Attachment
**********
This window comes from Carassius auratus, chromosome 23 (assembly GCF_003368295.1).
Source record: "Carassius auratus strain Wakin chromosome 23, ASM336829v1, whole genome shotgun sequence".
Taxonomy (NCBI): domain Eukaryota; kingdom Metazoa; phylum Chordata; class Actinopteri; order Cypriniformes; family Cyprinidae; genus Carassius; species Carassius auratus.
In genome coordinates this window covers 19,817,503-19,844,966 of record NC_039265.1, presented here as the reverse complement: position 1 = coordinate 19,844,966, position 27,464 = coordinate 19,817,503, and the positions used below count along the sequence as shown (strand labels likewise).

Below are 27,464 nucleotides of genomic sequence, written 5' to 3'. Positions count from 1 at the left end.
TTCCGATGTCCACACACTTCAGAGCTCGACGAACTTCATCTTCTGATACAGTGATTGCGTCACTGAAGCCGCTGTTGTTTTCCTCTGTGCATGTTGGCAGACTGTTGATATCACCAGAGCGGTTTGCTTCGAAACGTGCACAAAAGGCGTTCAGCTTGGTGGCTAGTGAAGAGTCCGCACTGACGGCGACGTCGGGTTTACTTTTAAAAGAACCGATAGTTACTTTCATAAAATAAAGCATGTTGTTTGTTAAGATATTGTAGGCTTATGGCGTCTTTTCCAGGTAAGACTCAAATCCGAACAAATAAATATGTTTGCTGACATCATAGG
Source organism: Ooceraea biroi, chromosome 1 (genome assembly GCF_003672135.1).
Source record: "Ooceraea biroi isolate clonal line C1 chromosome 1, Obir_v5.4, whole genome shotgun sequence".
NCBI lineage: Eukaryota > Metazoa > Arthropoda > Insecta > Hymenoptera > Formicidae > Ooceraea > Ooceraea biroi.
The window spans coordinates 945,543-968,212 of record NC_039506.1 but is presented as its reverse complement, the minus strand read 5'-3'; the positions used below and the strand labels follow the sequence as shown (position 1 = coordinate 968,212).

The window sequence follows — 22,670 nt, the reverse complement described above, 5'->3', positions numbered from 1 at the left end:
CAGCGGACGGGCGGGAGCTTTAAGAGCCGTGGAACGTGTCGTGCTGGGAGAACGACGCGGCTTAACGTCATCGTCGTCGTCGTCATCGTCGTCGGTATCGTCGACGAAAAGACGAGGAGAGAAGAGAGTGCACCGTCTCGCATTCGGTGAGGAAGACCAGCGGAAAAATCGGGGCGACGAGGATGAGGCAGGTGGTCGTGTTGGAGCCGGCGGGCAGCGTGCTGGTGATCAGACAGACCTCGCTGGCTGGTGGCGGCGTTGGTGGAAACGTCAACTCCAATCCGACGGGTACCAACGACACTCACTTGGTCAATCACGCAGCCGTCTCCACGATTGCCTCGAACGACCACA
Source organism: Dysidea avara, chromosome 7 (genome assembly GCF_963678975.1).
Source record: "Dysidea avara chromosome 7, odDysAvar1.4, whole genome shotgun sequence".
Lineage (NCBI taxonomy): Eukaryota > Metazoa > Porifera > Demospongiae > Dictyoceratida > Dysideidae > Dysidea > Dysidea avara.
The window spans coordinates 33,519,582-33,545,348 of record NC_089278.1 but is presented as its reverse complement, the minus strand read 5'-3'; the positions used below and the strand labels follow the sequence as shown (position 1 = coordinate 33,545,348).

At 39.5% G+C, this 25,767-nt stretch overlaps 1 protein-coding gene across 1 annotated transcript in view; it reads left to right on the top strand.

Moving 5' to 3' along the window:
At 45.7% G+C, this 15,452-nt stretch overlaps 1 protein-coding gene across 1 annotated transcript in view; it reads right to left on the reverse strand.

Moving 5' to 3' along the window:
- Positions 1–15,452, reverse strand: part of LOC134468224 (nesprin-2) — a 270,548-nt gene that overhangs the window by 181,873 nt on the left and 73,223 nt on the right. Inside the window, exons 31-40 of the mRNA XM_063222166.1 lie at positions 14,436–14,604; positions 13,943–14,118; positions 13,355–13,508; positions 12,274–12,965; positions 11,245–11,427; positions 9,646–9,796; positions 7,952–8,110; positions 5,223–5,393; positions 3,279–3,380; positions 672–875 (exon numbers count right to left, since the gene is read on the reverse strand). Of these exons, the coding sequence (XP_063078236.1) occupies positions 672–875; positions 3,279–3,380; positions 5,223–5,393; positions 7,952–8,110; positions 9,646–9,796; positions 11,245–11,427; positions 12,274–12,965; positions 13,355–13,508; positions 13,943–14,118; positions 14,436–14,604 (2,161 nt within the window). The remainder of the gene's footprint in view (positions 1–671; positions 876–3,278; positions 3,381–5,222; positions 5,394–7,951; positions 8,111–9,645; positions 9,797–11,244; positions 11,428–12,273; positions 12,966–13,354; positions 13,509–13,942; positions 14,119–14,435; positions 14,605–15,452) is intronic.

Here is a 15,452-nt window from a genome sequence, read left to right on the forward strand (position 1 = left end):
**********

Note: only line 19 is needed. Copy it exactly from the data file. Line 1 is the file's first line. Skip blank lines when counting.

At 45.7% G+C, this 15,452-nt stretch overlaps 1 protein-coding gene across 1 annotated transcript in view; it reads right to left on the reverse strand.